The number one question and concern I get is that teachers say they don’t have time for guided reading. You have at least 22 students to manage in your classroom. You have mandatory things you have to fit into your reading block from your school or district. You have testing to do.
I get it!
Here’s my response – you don’t have time to not do guided reading.
Guided reading gives you small group time to work intensely and intentionally with your students to really boost their reading skills. This is when you can get a peek into how students are thinking while they read, what strategies they use, and what they need to work on.
Getting started with guided reading will help you push your readers forward with a strong foundation of reading skills.
But how can you make time for guided reading when you don’t feel like you even have time to do what you are already doing? I’m going to share some of my secrets to making time for guided reading to help you squeeze it in.
Get creative with your schedule to make time for guided reading
If you don’t have much time during your literacy block to work in guided reading, or if you’re not sure if you can get two to three groups in, try rearranging the guided reading group schedule.
For example, if there’s something in word work that many students struggle with, try doing this as a whole group outside of guided reading. Word work is usually about five minutes per group, so that time can add up! You can find a few more scheduling tips in my post HERE.
Utilize volunteers to do a guided reading warm-up before students come to the table
This might be one of my favorite ways to utilize volunteers. If you have parents that want to come help, listen up!
Before students come to the guided reading table, have volunteers work with your students as a warm-up for guided reading. Here are a few things they could do with students:
- phonemic awareness activities
- review sight words
- word work activities
- A quick-write on the book they read the day before
You could also have volunteers do the comprehension skill practice or quick write after reading, especially if you have any volunteers with teaching experience.
(By the way, if you have purchased any of my Guided Reading Kits, they have scripted lesson plans that would make it super easy to have a volunteer do just this!)
Squeeze in what you can during other times of the day
Depending on your grade level, you might have things you have to do in addition to balanced literacy components. Think about what you can do outside of your literacy block.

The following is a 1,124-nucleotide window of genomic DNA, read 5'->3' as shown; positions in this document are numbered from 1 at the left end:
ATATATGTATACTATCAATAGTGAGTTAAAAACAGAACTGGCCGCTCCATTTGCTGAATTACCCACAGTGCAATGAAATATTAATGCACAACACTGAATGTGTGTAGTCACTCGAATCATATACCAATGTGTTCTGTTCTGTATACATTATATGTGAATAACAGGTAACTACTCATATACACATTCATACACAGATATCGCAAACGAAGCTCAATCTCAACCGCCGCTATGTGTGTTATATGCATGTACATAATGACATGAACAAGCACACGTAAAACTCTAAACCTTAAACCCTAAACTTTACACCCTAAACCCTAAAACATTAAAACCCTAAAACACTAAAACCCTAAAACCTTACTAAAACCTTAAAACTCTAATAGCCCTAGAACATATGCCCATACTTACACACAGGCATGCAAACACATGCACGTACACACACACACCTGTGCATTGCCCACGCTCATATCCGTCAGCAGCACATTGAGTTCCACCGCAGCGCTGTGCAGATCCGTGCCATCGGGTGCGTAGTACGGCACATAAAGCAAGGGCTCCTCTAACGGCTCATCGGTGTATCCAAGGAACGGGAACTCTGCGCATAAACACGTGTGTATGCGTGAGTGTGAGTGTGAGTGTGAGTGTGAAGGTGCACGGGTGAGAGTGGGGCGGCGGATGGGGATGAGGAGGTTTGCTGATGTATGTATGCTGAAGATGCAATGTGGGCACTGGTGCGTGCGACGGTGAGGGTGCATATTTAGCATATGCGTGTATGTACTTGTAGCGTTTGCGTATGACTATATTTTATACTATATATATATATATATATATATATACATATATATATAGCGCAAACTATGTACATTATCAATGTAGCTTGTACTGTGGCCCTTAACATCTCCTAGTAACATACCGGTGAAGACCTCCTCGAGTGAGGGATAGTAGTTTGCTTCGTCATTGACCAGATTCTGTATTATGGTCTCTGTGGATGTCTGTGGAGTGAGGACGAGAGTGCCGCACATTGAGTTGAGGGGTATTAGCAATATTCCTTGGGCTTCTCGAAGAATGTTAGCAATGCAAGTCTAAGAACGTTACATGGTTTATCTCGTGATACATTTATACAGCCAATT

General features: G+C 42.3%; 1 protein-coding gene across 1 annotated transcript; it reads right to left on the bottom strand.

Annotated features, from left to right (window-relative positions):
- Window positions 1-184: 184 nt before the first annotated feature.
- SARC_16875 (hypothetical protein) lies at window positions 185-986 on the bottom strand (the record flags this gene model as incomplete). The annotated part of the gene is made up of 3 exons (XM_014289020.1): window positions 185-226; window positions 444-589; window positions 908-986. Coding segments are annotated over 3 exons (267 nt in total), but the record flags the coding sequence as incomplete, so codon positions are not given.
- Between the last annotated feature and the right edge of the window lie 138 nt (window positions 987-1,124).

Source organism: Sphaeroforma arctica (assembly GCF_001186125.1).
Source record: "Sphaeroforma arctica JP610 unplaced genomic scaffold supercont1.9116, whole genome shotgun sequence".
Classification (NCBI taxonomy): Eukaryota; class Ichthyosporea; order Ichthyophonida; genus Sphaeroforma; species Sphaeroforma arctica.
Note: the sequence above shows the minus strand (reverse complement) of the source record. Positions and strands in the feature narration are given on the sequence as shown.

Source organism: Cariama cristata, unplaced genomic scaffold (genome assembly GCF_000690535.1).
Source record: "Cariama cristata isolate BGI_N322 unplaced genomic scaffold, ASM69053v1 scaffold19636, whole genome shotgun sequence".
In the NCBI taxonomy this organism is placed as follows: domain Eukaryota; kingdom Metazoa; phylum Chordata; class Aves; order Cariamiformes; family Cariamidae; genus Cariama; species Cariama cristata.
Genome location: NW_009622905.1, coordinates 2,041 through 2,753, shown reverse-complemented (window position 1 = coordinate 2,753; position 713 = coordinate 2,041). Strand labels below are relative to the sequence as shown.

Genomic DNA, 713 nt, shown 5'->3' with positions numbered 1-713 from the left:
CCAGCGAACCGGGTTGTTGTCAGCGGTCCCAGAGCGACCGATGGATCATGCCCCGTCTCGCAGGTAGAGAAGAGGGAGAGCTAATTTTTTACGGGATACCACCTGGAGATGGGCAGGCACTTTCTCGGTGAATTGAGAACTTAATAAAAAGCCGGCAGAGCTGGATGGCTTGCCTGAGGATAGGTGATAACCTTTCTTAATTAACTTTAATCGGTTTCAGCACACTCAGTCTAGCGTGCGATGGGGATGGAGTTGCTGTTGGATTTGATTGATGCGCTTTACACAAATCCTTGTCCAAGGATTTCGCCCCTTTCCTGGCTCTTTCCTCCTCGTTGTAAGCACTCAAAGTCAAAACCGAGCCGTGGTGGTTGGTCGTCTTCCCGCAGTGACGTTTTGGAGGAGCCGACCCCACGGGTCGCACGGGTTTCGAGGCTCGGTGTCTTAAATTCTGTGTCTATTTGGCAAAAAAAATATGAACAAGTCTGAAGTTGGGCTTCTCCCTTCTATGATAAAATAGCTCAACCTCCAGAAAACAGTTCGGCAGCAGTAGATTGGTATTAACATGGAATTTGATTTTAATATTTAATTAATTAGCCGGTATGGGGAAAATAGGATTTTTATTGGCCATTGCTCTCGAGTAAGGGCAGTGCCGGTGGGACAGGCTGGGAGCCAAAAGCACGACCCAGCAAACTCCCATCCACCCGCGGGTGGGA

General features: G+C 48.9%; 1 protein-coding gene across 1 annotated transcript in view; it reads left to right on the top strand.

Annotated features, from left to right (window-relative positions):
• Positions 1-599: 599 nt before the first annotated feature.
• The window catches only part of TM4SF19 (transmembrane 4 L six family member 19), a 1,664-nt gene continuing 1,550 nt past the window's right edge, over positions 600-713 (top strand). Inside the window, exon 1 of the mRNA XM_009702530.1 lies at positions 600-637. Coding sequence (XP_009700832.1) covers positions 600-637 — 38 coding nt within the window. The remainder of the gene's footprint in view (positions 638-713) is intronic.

For example, if you have to administer sight word tests each week, maybe you can do them during whole group restroom breaks or during computer lab time.
Try to think outside of the box on how to use time creatively.
- Can you integrate some of your science or social studies with literacy?
- Can you do your interactive read aloud during science instead of during your literacy time?
When I started to get creative, I found plenty of time to implement guided reading.
Prepare for lessons before students arrive at the table
I know we teachers plan and plan, but make sure you plan and grab everything you need for guided reading before it’s time to start. This will save you precious minutes and make guided reading much less stressful. Have your materials organized and guided reading tools easy to grab.
Create a schedule for your literacy block and stick to it (for a little while)
First, write out a minute-by-minute schedule. Making a schedule on paper might reveal how you can work guided reading into your literacy block. After you make a schedule, try sticking to it for a time period to give you a chance to work out the kinks. For example, if you have 90 minutes for your reading block, it could look like this:
- 15 minutes: shared reading
- 45-60 minutes: literacy stations and guided reading
- 10-15 minutes: shared reading
- 10-15 minutes: phonics/word work activities
You can easily do your interactive read aloud at the end of your morning meeting, before writer’s workshop, during science and/or social studies, or during your reading block if you have time!
Remember your schedule can be flexible – just give yourself enough time to try one schedule before you switch it up.
You’ll be able to figure out what was working and what wasn’t working to make the “perfect for you” schedule faster!
Don’t believe the misconception that if you have too many kids, you don’t have time for guided reading. Making time for guided reading will help you be more efficient in your reading instruction and reach more students at the same time. It’s a win-win!
If you need some help getting guided reading started in your classroom, tweaking your instruction at the table, or using assessments to move students forward, check out Guided Reading Unpacked.
It’s my online course where I coach you through the entire process of preparing for guided reading through successfully implementing lessons.
When you’re done with the course, you’ll have everything you need to successfully implement guided reading in your own classroom. Hop on my waitlist to be the first to know when registration is open!
I was looking at your page and love it. It gave great advice how to do guided reading. I was wondering where did you find that reading conference log paper? It is in the picture where you posted have materials prepared. I look forward to hearing from you. Also thanks for sharing your advice and look forward to hearing from you and checking out the rest of your site. Thanks for taking time to read this. Take care.
Hi Kari! I got it YEARS ago from Blair Turner Papers. I’m not sure she is still in business. Here is her site! She is super sweet and is a teacher herself! 🙂 http://www.blairturnerpaper.com/all-paper-goods
Thanks soo much I will check it out. Take care! =)